Mar 26

Income Tax AY 2019-20: Everything you need to know

Every budget brings some changes to tax laws every year and budget 2018 was no different. The changes brought in Budget 2018 are applicable form 1st April 2018 i.e. AY 2019-20. The due date for filing the returns for 2019-20 is fast approaching and here are some major changes that Budget 2018 has made which will affect the computation of your income.


1. Reintroduction of Standard Deduction

Budget 2018 has introduced standard deduction of Rs 40,000 for salaried tax payers. The good thing is this would be applicable for pensioners too.

With introduction of standard deduction, exemption with respect to transport allowance and medical reimbursement would no longer be available. Currently the transport allowance was exempt up to Rs 19,200 and medical reimbursement up to Rs 15,000.

Net of these allowances and introduction of standard deduction salaried tax payers have additional tax exemption of only Rs 5,800.

2. Cess on Taxes hiked to 4% (Health and Education Cess)

There is no change in the income tax slabs in Budget 2018.

However from AY 2019-20 the existing Cess of 3% (Education, Secondary and Higher Education Cess) has been increased to 4% and named as Health and Education Cess.

3. Reintroduction of Long term capital gains tax on stocks and equity based mutual funds

Budget 2018 has reintroduced long term capital gains tax of 10% + Cess (i.e. 10.4%) on gains made of sale of equity or equity oriented mutual funds. To qualify for long term capital gains the stocks/mutual fund should have been held for at least 12 months. However the capital gains up to Rs 1 lakh is exempt.Cost for working out the LTCG will be the actual cost of acquisition or the market value as on 31st January 2018 or the full value of the consideration received or accrued  whichever is  lower. Effectively, the gains accruing prior 31-01-2018 is not taxable.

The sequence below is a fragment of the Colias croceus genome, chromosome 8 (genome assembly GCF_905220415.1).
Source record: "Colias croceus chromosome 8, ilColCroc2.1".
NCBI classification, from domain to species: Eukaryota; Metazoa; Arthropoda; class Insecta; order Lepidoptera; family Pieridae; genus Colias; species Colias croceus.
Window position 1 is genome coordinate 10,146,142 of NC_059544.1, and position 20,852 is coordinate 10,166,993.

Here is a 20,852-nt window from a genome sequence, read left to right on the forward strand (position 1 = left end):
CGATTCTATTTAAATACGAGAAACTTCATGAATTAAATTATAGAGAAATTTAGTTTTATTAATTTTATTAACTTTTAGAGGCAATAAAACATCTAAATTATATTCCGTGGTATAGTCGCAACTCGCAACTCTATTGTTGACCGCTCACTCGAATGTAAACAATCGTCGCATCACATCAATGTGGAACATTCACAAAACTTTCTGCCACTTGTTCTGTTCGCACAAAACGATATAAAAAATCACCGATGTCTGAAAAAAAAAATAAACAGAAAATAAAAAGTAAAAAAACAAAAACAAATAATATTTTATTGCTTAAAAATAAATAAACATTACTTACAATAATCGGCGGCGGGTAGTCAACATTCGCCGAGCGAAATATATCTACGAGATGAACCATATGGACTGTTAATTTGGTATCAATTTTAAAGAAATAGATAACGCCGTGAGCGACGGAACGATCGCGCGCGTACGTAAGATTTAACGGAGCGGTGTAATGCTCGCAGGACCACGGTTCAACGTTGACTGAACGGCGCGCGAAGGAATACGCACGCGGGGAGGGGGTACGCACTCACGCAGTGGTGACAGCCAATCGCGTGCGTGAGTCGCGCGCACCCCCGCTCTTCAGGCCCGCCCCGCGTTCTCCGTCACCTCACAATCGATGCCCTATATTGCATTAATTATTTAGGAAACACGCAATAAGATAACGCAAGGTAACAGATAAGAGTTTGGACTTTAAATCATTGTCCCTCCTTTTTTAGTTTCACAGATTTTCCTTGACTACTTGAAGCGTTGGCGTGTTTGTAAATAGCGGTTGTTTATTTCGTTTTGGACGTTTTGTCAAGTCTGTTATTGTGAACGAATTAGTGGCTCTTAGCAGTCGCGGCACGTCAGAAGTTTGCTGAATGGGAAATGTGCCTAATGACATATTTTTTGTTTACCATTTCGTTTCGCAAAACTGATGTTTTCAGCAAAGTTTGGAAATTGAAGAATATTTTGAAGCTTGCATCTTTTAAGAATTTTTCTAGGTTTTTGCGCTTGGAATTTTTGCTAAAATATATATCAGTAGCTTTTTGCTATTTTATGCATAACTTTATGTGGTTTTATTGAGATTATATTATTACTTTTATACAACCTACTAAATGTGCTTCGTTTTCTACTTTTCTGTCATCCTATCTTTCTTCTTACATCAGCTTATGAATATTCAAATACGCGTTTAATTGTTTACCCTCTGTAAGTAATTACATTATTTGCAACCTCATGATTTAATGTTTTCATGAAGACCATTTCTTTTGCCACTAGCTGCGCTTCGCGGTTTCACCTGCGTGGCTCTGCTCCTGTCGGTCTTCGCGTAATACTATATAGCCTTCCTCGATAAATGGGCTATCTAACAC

4. Dividend distribution tax on Equity mutual funds

Starting AY 2019-20 the dividends from equity mutual funds would attract dividend distribution tax of 10%. However the dividend received would be tax free in hands of investor. This is mainly to equate dividend and growth plans of equity mutual funds.

5. Increased tax exemption on interest income for senior citizens (80TTB)

Budget 2018 has introduced a new section 80TTB according to which senior citizens would be able to claim interest income up to Rs 50,000 as tax exempted income; Benefits u/s 80TTA is not available to senior citizens.

However  the benefit u/s 80TTA providing tax benefit on interest received on savings bank account will be available to others.

6. TDS limit on interest income increased for senior citizens u/s 194A

There is TDS (tax deduction at source) for almost all sources of income. However as a relief to senior citizens Budget 2018 has raised the limit for TDS on interest income from Rs 10,000 to Rs 50,000. So TDS would  be applicable for senior citizens only if the annual interest income from a bank/post office is more than Rs 50,000.

7. Tax deduction for Single Premium Health Insurance Premium